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Wednesday, 8 July 2009

Rockabye Sweet Baby James

I went to see James Taylor in the O2 on Monday. It was a brilliant night, he had a great band with wonderful backing singers, his voice as mellow as ever, and he showed a sense of humour that seemed slightly English on occasion. I also found out at last, after 35 years, what the song 'Sweet Baby James' is about. He played all the well-known songs his fans would expect, along with a selection of more recent material, including a pleasing cover of the old Jimmy Webb song, "Wichita Lineman", a song which, although I'm no country fan, I've always liked.

No real ale of course, as you'd expect. A bottle of Becks was £4 (I'm sure I could get a box of 12 for that in ASDA, not that I would ever want to) and the very cheapest wine was £17.50 a bottle ~ it looked like £3.99 supermarket plonk to me. So, I didn't bother with a drink, which improved my evening tremendously as I would have begrudged drinking disgusting booze at astronomical prices.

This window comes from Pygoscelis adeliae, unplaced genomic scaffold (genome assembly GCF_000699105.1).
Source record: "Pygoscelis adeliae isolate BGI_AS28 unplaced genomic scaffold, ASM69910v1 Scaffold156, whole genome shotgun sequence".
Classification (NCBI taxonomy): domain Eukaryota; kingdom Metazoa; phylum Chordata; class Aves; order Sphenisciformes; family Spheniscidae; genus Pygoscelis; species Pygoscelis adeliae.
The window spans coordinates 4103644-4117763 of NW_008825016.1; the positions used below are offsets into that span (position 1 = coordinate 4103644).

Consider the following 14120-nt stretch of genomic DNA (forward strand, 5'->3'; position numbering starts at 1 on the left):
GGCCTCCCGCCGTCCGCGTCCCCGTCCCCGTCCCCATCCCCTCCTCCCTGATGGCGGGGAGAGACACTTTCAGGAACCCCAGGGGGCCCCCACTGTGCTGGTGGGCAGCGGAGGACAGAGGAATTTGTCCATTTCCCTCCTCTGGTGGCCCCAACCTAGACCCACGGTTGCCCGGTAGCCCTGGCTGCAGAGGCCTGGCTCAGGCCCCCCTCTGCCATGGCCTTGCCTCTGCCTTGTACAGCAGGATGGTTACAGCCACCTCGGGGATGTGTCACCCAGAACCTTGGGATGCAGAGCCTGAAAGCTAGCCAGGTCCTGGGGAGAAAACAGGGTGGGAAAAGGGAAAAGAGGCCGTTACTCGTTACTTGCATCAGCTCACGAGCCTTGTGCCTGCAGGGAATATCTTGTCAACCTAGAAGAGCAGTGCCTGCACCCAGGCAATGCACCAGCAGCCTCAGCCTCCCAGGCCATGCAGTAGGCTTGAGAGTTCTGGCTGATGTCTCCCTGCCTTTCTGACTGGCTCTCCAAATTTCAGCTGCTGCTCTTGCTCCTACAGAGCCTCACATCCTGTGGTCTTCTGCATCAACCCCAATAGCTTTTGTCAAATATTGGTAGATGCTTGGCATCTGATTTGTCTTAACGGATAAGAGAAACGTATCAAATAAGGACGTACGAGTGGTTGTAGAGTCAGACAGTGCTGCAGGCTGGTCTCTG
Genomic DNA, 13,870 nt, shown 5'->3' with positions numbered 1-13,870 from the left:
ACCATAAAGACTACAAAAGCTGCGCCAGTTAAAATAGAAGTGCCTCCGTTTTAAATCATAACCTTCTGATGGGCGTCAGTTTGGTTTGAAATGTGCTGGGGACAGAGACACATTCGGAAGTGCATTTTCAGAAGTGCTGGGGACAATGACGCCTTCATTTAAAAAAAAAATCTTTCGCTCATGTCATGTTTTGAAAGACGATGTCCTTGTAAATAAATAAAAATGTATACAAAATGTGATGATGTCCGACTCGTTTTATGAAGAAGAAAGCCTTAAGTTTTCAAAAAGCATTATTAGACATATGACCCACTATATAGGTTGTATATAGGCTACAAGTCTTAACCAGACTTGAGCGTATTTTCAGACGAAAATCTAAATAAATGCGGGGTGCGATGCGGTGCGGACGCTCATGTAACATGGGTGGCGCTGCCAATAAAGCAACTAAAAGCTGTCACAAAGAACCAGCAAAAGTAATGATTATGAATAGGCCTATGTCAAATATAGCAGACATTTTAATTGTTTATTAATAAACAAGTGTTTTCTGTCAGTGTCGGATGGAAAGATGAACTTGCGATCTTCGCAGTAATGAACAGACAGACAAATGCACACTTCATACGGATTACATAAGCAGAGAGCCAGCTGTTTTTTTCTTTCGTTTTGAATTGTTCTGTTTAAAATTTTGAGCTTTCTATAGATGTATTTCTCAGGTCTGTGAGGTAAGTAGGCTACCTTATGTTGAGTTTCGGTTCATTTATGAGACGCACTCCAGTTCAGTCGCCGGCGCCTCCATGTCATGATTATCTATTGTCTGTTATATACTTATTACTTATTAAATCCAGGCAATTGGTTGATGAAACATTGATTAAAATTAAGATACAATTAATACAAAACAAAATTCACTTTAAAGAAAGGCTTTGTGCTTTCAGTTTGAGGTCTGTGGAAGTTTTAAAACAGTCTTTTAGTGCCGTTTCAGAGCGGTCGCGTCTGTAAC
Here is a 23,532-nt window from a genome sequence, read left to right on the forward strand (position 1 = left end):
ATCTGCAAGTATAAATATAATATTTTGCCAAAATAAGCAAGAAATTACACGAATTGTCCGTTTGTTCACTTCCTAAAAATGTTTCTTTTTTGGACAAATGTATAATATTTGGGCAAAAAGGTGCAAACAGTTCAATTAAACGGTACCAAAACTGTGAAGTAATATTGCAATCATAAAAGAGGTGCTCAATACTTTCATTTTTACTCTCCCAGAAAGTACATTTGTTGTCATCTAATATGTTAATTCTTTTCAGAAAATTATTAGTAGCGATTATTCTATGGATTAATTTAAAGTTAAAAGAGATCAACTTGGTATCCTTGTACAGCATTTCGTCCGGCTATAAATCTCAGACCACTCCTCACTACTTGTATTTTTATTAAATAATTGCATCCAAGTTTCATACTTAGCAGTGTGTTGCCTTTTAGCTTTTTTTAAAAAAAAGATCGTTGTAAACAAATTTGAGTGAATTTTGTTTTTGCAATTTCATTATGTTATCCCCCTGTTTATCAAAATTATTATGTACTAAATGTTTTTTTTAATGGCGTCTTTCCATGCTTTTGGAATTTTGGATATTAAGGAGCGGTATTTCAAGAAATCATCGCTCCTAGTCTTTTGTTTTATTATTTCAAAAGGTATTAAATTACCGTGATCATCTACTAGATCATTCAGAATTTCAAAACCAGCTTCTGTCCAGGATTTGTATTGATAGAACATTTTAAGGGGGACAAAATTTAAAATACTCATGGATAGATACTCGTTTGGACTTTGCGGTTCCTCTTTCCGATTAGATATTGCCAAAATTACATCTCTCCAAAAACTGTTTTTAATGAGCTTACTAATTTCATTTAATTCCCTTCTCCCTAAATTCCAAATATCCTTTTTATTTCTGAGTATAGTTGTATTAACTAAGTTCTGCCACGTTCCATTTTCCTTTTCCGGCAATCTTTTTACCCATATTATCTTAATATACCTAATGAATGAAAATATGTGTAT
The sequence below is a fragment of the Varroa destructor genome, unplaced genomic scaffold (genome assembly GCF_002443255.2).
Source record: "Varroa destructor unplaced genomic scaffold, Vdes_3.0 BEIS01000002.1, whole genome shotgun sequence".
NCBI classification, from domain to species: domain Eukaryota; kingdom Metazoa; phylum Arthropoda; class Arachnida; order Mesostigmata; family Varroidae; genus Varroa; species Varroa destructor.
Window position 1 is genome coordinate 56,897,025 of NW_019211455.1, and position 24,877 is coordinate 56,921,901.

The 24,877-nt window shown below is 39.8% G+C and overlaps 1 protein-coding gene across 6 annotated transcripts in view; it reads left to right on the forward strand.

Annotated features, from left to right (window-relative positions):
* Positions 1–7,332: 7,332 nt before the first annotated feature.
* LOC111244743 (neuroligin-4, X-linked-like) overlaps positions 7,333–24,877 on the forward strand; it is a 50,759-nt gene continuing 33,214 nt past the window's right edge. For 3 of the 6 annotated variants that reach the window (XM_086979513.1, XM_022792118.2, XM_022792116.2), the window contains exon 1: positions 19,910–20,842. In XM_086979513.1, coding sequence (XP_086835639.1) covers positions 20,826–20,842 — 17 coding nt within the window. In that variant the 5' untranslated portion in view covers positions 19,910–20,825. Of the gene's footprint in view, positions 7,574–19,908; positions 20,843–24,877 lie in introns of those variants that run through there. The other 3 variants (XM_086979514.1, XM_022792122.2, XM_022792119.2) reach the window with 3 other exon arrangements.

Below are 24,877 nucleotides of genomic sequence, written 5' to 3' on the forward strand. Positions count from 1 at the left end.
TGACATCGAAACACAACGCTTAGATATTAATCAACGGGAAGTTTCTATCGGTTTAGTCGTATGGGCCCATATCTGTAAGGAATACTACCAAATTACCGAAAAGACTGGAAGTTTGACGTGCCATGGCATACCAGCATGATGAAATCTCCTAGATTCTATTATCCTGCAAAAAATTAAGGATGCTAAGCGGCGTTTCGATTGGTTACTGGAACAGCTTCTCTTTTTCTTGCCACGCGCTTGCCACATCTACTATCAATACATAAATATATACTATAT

Once I had successfully ignored the bar, I had a great evening.


  1. A great night without beer? I suppose theoretically it may be possible

  2. When I went to see AC/DC there in April they had had people with beer containers on their back dispensing some godforsaken lager from a tap via a flexible hose. I did'nt partake either.

  3. Yes, there are times when you have to just say no...

  4. Are you going to share the secret of "Sweet Baby James"?

  5. I always thought the song was somehow about James Taylor himself. He explained that it was written for his then new- born nephew, named James after him, hence "sweet baby James". He also decided to have a sort of singing cowboy feel to the song, like Gene Autrey or Roy Rogers, which explains the verses. Quite simple really, once you know.

  6. Just say no to beer?! Yes I prefer cask but I'll never say no to a free beer orca beer in the right setting . Keg and AC/DC go together. If I'd been here I'd of guzzled it

  7. Thanks for that. I could never quite square the "sweet baby" lyric with the rest of the song, but as you say, armed with that knowledge, it all falls into place.


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